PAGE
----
Tuskegee Airman fought for U.S., against segregation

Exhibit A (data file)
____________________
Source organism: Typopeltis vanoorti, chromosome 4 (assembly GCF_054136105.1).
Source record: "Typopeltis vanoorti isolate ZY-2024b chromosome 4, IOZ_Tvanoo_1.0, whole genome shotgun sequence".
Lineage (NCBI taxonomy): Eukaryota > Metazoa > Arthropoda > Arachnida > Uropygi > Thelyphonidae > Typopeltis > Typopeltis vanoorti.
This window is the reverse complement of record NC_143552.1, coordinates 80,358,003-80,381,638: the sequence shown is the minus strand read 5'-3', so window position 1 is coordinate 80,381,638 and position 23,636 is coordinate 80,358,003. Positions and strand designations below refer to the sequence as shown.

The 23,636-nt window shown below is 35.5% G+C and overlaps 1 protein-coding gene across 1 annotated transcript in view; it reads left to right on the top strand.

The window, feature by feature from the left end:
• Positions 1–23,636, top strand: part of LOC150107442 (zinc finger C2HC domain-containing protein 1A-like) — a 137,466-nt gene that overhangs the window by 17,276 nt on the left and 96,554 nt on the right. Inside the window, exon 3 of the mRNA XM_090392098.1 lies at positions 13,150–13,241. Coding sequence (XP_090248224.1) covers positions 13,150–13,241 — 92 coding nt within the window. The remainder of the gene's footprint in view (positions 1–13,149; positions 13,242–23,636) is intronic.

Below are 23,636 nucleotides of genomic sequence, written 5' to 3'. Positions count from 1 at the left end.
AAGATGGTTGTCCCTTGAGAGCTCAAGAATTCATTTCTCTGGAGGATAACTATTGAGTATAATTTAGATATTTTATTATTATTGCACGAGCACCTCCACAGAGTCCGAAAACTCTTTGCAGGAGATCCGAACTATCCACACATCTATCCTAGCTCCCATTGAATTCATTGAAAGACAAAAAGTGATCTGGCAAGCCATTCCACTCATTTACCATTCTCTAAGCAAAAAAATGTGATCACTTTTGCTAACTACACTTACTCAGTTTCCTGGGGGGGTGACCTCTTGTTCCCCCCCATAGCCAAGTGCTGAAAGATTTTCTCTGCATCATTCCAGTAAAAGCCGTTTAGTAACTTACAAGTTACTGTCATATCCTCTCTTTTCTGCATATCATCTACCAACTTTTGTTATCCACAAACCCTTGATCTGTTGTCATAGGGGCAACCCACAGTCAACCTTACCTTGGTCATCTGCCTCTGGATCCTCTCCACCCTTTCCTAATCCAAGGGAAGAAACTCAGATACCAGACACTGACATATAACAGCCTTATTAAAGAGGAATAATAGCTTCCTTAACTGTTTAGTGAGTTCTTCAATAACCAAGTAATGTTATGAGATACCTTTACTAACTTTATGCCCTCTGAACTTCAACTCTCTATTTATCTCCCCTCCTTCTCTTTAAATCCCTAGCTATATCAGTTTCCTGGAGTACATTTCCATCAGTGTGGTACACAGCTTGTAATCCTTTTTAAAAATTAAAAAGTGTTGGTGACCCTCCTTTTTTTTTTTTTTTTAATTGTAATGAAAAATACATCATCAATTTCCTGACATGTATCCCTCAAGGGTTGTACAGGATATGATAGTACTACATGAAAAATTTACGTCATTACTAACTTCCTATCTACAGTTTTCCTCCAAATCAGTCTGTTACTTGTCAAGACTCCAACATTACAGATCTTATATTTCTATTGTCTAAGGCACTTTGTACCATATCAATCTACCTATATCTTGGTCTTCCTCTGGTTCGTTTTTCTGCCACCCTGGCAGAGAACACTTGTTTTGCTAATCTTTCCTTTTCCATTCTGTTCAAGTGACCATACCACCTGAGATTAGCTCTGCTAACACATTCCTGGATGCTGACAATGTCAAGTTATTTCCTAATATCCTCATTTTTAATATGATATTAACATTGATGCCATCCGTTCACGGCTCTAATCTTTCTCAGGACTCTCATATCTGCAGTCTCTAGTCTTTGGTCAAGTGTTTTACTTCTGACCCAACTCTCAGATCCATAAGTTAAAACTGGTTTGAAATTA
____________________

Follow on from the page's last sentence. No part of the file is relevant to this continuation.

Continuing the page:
By JAN LARSON McLAUGHLIN BG Independent News   During World War II, black pilots weren’t allowed to fly with whites in the U.S. Army Air Force. When they returned from war, those same black pilots weren’t allowed to fly commercial airlines. As a Tuskegee Airman, one of the first places Dr. Harold Brown experienced true integration was in a German prisoner of war camp. There, he starved behind the barbed wire right along with the white POWs. Brown, who now lives in Port Clinton, flew 30 missions as a fighter pilot before being shot down over Germany. He spoke Friday during Bowling Green’s annual Dr. Martin Luther King program that had been delayed due to bad weather earlier this year. Brown, now 93, is the focus of the book, “Keep Your Airspeed Up,” written by his wife, Dr. Marsha Bordner. The book follows her husband’s life as a black man growing up in America, as one of the famous Tuskegee Airmen, and as a college administrator. Brown’s parents fled Alabama during the great migration of black Americans headed north in search of less segregated lives. They ended up in Minnesota, where Brown grew up in a neighborhood of people who were Jewish, Swedish, Polish and Latino. It was there that Brown’s dream to fly was born. “When I was in the sixth grade, I woke up one day and decided I wanted to fly airplanes,” he said. He began building models and repeatedly read a library book on flight. “I almost memorized it,” he said. At age 16, Brown saved up $35 and took flying lessons. Other kids ridiculed his dream. “They won’t even let you wash an airplane, let alone fly an airplane,” he was told. But it turned out his country needed him at age 17, when WWII started.  Even then, the rules were different. Brown passed the test for the reserves – which protected white men from the draft. “I had to wait and sweat it out,” he said. When he told his mom that he was headed to Mississippi for military training, “it got interesting,” Brown said. His parents had fled that part of the country, where segregation was the tradition and the law. His mom warned him how to behave, with plenty of “Yes mams” and “No sirs.” It didn’t take Brown long to realize his mom was right, when he encountered different services for “white” and “colored” people as soon as he got off the train. “This is what Mom was talking about,” he said. There, Brown was trained as part of the legendary Tuskegee Airmen. “We were the best kept secret in the Air Force. Nobody ever heard of us,” he said. The tragedy is now that many people know about the black fighter pilots, few of the men are still around to…

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